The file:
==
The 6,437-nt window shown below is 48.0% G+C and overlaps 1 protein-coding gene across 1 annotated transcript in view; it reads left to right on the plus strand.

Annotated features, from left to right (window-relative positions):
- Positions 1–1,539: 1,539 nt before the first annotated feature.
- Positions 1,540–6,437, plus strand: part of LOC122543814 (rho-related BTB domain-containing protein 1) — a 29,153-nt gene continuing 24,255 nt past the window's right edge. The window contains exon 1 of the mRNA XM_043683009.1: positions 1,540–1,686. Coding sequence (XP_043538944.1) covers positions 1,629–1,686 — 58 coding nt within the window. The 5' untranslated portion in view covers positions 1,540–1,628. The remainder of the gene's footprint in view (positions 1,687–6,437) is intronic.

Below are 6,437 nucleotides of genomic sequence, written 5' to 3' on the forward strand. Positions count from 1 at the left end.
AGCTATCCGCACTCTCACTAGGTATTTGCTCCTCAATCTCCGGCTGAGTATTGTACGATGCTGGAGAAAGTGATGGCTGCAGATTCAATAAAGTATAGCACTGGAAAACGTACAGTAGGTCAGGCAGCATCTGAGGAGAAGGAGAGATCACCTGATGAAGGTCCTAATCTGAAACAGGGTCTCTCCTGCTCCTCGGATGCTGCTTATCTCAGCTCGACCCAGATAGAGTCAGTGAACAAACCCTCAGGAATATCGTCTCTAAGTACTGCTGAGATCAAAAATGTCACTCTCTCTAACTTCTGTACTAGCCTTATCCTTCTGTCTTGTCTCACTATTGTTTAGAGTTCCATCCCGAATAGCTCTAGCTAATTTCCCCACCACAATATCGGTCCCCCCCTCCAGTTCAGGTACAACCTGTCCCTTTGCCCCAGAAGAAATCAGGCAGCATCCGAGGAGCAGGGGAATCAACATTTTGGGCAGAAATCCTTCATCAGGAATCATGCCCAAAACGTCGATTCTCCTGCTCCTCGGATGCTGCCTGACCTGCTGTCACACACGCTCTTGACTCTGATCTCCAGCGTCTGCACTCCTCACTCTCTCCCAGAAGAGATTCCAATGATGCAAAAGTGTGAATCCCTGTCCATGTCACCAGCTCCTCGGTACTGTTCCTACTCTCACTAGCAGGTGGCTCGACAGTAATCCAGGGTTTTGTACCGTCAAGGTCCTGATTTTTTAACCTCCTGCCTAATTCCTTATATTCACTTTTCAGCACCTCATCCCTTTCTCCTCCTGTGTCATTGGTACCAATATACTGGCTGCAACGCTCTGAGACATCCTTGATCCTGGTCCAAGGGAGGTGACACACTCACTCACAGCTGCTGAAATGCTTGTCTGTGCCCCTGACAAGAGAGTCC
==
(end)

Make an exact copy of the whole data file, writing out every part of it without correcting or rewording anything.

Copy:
The 6,437-nt window shown below is 48.0% G+C and overlaps 1 protein-coding gene across 1 annotated transcript in view; it reads left to right on the plus strand.

Annotated features, from left to right (window-relative positions):
- Positions 1–1,539: 1,539 nt before the first annotated feature.
- Positions 1,540–6,437, plus strand: part of LOC122543814 (rho-related BTB domain-containing protein 1) — a 29,153-nt gene continuing 24,255 nt past the window's right edge. The window contains exon 1 of the mRNA XM_043683009.1: positions 1,540–1,686. Coding sequence (XP_043538944.1) covers positions 1,629–1,686 — 58 coding nt within the window. The 5' untranslated portion in view covers positions 1,540–1,628. The remainder of the gene's footprint in view (positions 1,687–6,437) is intronic.

Below are 6,437 nucleotides of genomic sequence, written 5' to 3' on the forward strand. Positions count from 1 at the left end.
AGCTATCCGCACTCTCACTAGGTATTTGCTCCTCAATCTCCGGCTGAGTATTGTACGATGCTGGAGAAAGTGATGGCTGCAGATTCAATAAAGTATAGCACTGGAAAACGTACAGTAGGTCAGGCAGCATCTGAGGAGAAGGAGAGATCACCTGATGAAGGTCCTAATCTGAAACAGGGTCTCTCCTGCTCCTCGGATGCTGCTTATCTCAGCTCGACCCAGATAGAGTCAGTGAACAAACCCTCAGGAATATCGTCTCTAAGTACTGCTGAGATCAAAAATGTCACTCTCTCTAACTTCTGTACTAGCCTTATCCTTCTGTCTTGTCTCACTATTGTTTAGAGTTCCATCCCGAATAGCTCTAGCTAATTTCCCCACCACAATATCGGTCCCCCCCTCCAGTTCAGGTACAACCTGTCCCTTTGCCCCAGAAGAAATCAGGCAGCATCCGAGGAGCAGGGGAATCAACATTTTGGGCAGAAATCCTTCATCAGGAATCATGCCCAAAACGTCGATTCTCCTGCTCCTCGGATGCTGCCTGACCTGCTGTCACACACGCTCTTGACTCTGATCTCCAGCGTCTGCACTCCTCACTCTCTCCCAGAAGAGATTCCAATGATGCAAAAGTGTGAATCCCTGTCCATGTCACCAGCTCCTCGGTACTGTTCCTACTCTCACTAGCAGGTGGCTCGACAGTAATCCAGGGTTTTGTACCGTCAAGGTCCTGATTTTTTAACCTCCTGCCTAATTCCTTATATTCACTTTTCAGCACCTCATCCCTTTCTCCTCCTGTGTCATTGGTACCAATATACTGGCTGCAACGCTCTGAGACATCCTTGATCCTGGTCCAAGGGAGGTGACACACTCACTCACAGCTGCTGAAATGCTTGTCTGTGCCCCTGACAAGAGAGTCC